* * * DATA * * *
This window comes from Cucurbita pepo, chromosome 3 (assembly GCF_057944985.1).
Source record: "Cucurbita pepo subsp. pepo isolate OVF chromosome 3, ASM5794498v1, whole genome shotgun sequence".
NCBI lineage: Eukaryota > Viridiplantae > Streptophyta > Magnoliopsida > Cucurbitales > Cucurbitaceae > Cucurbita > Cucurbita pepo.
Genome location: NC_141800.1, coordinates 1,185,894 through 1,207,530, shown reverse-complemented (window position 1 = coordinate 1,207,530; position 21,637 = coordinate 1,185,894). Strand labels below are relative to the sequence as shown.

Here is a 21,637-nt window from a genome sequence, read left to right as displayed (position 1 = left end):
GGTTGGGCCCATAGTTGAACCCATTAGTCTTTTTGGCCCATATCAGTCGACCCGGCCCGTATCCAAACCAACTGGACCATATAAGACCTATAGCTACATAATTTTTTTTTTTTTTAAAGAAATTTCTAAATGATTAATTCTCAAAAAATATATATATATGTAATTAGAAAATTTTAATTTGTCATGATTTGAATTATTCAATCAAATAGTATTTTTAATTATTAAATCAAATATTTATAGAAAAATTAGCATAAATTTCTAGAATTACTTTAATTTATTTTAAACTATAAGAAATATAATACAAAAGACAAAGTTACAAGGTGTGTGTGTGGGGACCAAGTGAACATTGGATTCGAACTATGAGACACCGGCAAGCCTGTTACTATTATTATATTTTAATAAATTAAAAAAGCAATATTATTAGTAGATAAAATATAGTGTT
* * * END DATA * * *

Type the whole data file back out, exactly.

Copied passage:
This window comes from Cucurbita pepo, chromosome 3 (assembly GCF_057944985.1).
Source record: "Cucurbita pepo subsp. pepo isolate OVF chromosome 3, ASM5794498v1, whole genome shotgun sequence".
NCBI lineage: Eukaryota > Viridiplantae > Streptophyta > Magnoliopsida > Cucurbitales > Cucurbitaceae > Cucurbita > Cucurbita pepo.
Genome location: NC_141800.1, coordinates 1,185,894 through 1,207,530, shown reverse-complemented (window position 1 = coordinate 1,207,530; position 21,637 = coordinate 1,185,894). Strand labels below are relative to the sequence as shown.

Here is a 21,637-nt window from a genome sequence, read left to right as displayed (position 1 = left end):
GGTTGGGCCCATAGTTGAACCCATTAGTCTTTTTGGCCCATATCAGTCGACCCGGCCCGTATCCAAACCAACTGGACCATATAAGACCTATAGCTACATAATTTTTTTTTTTTTTAAAGAAATTTCTAAATGATTAATTCTCAAAAAATATATATATATGTAATTAGAAAATTTTAATTTGTCATGATTTGAATTATTCAATCAAATAGTATTTTTAATTATTAAATCAAATATTTATAGAAAAATTAGCATAAATTTCTAGAATTACTTTAATTTATTTTAAACTATAAGAAATATAATACAAAAGACAAAGTTACAAGGTGTGTGTGTGGGGACCAAGTGAACATTGGATTCGAACTATGAGACACCGGCAAGCCTGTTACTATTATTATATTTTAATAAATTAAAAAAGCAATATTATTAGTAGATAAAATATAGTGTT